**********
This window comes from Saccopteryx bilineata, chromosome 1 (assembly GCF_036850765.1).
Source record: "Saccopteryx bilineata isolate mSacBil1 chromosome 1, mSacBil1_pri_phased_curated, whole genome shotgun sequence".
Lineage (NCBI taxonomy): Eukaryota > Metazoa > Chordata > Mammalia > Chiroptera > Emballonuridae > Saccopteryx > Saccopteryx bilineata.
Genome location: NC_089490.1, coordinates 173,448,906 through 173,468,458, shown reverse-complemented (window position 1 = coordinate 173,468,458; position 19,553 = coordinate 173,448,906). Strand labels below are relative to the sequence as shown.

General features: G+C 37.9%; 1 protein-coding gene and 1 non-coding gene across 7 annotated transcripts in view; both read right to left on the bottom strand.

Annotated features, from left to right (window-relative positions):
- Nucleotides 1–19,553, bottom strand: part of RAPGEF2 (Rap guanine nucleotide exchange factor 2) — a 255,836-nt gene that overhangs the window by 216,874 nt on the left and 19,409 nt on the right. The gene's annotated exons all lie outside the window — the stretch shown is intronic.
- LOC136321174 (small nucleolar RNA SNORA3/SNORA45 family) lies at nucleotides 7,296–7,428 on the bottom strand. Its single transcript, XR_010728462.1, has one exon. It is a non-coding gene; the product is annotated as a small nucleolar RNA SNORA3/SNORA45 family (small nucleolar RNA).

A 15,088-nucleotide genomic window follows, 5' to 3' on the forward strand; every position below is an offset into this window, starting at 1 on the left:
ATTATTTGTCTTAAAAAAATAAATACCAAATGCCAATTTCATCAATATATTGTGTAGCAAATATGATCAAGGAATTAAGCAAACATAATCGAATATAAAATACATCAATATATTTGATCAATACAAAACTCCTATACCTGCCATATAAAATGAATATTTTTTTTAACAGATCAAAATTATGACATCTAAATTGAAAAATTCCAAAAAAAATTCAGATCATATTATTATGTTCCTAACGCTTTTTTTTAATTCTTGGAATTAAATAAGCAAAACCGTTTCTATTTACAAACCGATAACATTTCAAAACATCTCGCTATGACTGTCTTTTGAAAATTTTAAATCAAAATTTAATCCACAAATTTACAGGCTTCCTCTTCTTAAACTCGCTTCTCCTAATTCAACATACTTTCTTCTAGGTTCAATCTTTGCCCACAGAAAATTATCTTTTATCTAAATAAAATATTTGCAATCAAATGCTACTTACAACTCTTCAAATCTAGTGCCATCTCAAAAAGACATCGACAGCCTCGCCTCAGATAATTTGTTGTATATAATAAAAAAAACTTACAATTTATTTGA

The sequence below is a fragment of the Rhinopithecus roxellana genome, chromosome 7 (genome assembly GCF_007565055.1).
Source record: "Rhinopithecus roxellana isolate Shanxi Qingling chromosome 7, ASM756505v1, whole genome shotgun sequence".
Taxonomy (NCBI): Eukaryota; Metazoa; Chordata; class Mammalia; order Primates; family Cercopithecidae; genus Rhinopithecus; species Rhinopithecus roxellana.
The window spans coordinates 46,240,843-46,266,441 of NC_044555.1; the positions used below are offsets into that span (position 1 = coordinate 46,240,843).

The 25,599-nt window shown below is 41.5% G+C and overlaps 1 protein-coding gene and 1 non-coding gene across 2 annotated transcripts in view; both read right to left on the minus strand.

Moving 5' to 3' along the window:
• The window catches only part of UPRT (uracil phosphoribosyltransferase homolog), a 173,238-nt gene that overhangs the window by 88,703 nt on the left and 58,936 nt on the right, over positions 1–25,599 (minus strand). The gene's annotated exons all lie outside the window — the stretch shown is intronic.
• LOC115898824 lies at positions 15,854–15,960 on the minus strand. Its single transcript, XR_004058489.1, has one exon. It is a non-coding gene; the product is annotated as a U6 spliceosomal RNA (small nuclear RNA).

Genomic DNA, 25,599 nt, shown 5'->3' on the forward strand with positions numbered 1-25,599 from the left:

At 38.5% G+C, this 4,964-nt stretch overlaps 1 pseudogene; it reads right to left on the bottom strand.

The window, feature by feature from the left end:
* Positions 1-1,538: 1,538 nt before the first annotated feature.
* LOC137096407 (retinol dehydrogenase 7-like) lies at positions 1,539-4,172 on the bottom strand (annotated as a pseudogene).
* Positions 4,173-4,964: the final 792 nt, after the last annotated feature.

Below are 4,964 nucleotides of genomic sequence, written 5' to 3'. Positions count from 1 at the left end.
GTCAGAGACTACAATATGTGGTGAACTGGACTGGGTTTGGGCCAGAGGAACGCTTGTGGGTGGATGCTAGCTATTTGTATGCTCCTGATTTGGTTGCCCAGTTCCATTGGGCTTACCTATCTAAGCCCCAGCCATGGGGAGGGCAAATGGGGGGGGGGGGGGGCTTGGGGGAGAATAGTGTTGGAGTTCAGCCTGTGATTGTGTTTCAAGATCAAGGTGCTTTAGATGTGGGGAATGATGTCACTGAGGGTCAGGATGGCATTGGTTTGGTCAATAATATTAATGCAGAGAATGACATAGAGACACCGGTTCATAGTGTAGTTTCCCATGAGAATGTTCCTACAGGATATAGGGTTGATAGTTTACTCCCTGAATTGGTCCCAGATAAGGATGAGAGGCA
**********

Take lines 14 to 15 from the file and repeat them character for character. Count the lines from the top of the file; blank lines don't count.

The window spans coordinates 46,240,843-46,266,441 of NC_044555.1; the positions used below are offsets into that span (position 1 = coordinate 46,240,843).

The 25,599-nt window shown below is 41.5% G+C and overlaps 1 protein-coding gene and 1 non-coding gene across 2 annotated transcripts in view; both read right to left on the minus strand.